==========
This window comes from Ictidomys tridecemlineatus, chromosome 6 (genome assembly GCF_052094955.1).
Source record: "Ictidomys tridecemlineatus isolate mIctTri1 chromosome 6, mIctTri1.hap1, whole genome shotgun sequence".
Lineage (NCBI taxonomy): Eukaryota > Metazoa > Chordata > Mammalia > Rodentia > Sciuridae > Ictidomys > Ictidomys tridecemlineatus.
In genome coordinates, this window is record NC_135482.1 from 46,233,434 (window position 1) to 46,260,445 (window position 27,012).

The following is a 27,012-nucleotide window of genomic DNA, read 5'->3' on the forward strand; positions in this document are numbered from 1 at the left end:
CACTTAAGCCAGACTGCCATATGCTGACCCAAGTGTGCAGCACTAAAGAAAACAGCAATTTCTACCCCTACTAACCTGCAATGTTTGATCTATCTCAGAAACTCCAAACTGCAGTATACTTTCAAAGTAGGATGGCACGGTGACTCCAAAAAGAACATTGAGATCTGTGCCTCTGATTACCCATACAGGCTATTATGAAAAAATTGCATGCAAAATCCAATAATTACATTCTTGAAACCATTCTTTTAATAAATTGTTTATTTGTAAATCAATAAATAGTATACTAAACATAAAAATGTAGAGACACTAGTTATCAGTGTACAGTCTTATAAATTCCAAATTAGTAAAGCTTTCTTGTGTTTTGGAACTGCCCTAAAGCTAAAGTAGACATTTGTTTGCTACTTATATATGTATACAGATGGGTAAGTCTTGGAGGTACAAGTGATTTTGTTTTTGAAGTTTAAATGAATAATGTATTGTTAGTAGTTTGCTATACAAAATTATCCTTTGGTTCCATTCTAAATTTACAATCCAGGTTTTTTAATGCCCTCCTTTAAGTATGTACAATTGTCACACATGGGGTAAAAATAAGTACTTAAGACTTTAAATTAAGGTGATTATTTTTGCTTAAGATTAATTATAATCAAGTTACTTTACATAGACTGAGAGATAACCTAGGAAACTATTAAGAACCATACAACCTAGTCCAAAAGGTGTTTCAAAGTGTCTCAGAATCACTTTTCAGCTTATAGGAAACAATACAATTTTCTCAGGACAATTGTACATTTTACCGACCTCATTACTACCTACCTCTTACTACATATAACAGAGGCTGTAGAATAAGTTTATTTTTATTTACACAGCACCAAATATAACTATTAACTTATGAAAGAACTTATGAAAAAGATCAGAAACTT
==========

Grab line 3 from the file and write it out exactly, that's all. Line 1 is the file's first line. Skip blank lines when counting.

Lineage (NCBI taxonomy): Eukaryota > Metazoa > Chordata > Mammalia > Rodentia > Sciuridae > Ictidomys > Ictidomys tridecemlineatus.